When a military experiment is unleashed during a security breach, the world is changed in an instant. The survivors do what they must to survive. FBI Agent Brad Wolgast knows that all too well. He’s still haunted by the things he’s done. But when the opportunity to protect a young girl who was part of the experiment that triggered the apocalypse is set before him, he feels it might finally be his chance to do something right. And that means doing whatever it takes to protect this girl from those who set this all in motion and those who would do anything to get their hands on her now. In terms of a proxy dad figure shepherding a child through the apocalypse, this book is the closest it gets to The Last of Us.
The Sound of Stars by Alechia Dow
A misunderstanding between humanity and invading aliens led to mass destruction after humans were deemed dangerous. Emotional expression in humans is now closely monitored and controlled. Ellie finds solace in keeping a secret library of books and music, something that is extremely illegal. When one of her books goes missing, found by a lab-raised alien honor bound to turn her in, she assumes her fate is sealed. But M0Rr1S finds himself falling in love with human music, and soon the two set out on a road trip that could be their salvation — or their doom. Road trip through the apocalypse? Hell yes!
Zone One by Colson Whitehead
Following a pandemic that devastated the planet, there are two types of people remaining: those who are infected and those who are not. The uninfected are attempting to rebuild society, and their sights are set on Manhattan. Mark Spitz is part of a team trying to rid the city of the last of the infected, particularly the stragglers that exist in a sort of catatonic state. But coming to terms with this new world, especially in the grips of Post-Apocalyptic Stress Disorder, is no easy task. Especially when things start to go terribly, catastrophically wrong.
Manhunt by Gretchen Felker-Martin
Bill doesn’t have anything on Beth and Fran. They survive by harvesting the organs of feral men in order to ensure they never fall to the same fate. But when they meet Robbie, another survivor, their lives suddenly become intertwined. Navigating the apocalypse and murderous TERFs is almost easy compared to dealing with the awkward new dynamics of their little found family. But when you’re faced with the end of the world, you do what it takes to survive — even if it means learning to trust other people.
The Genius Plague by David Walton
A mind controlling fungal infection that imbues the infected with enhanced cognitive abilities tears two brothers apart in this dystopian thriller. After his mycologist brother is infected by a fungus on a trip to the Amazon, Neil notices it’s not just his mind that’s different. Paul is working toward some nefarious goal. And he’s not the only one. Throughout the world, more and more infected emerge, from regular citizens to entire governments. And their one desire seems to be the eradication of human free will.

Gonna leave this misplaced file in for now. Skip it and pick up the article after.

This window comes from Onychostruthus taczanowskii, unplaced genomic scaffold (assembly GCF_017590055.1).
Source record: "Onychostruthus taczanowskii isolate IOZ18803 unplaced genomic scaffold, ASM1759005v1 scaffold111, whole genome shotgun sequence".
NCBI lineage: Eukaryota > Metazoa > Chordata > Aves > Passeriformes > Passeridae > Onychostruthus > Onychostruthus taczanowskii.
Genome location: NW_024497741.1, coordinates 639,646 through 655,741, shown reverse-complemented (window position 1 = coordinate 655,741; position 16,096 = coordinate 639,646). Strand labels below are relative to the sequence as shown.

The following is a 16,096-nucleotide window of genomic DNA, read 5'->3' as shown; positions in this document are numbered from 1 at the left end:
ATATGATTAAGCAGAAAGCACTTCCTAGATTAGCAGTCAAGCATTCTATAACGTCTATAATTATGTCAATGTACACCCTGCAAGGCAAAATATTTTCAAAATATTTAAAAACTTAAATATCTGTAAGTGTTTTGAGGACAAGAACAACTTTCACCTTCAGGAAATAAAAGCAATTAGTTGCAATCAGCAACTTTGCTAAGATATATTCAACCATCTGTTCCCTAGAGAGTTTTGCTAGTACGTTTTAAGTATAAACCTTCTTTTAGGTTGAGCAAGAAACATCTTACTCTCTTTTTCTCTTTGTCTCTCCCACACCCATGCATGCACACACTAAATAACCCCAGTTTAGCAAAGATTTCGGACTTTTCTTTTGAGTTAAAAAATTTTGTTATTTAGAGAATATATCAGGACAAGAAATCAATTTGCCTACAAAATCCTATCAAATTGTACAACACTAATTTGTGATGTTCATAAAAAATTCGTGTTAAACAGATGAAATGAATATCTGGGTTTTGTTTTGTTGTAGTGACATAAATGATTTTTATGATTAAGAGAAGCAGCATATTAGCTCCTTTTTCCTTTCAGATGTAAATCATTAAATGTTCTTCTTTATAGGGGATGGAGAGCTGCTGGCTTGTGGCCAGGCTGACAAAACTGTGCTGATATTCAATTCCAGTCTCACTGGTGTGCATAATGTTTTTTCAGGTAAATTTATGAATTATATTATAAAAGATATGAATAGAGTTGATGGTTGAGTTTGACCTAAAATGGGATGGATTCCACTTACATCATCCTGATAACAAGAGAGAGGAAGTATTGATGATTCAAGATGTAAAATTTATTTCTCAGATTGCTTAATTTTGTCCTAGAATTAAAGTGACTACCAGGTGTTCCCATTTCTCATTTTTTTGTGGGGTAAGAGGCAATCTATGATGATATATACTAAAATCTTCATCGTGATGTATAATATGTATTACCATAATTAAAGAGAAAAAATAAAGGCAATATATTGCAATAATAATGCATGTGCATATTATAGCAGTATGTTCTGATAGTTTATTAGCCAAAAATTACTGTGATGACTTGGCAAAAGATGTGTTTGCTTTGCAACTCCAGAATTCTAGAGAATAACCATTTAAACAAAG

Wanderers by Chuck Wendig
Something strange is taking place across America: sleepwalkers, unable to be woken, are setting out on a journey to an unknown destination. Shana, like so many others whose loved ones have become sleepwalkers, follows their path in order to protect the little sister she can’t wake up. As fear and violence leap up in the wake of this strange new epidemic, it becomes clear that it may not be the sleepwalkers but the fear of them that threatens to tear society apart.
The Tiger Flu by Larissa Lai
In a dystopian world where the Tiger Flu ravages the male population and survivors attempt to escape with technology and drugs, a doctors seeks salvation for her dying family along with retribution against the patriarchal city that brought death to their door. A young girl desperate to save her family from the pandemic might be exactly the solution Kirilow has been looking for, but before that can be decided they’re both kidnapped by a group of men looking to cure the mind of the fragile human body it inhabits.
The Marigold by Andrew F. Sullivan (April 18)
Unchecked urban development, climate change, and body horror collide to create something truly terrible in The Marigold. Something toxic is growing underground — something that threatens everyone in the unfinished Magnolia condo in Toronto. Following a cast of characters from the developers already at work on construction of Marigold II to a health inspector investigating a toxic mold rotting the city’s infrastructure, this book explores a fungal outbreak from all the angels.
The dystopian nightmares don’t have to end here! Check out more recommendations that should appeal to fans of The Last of Us: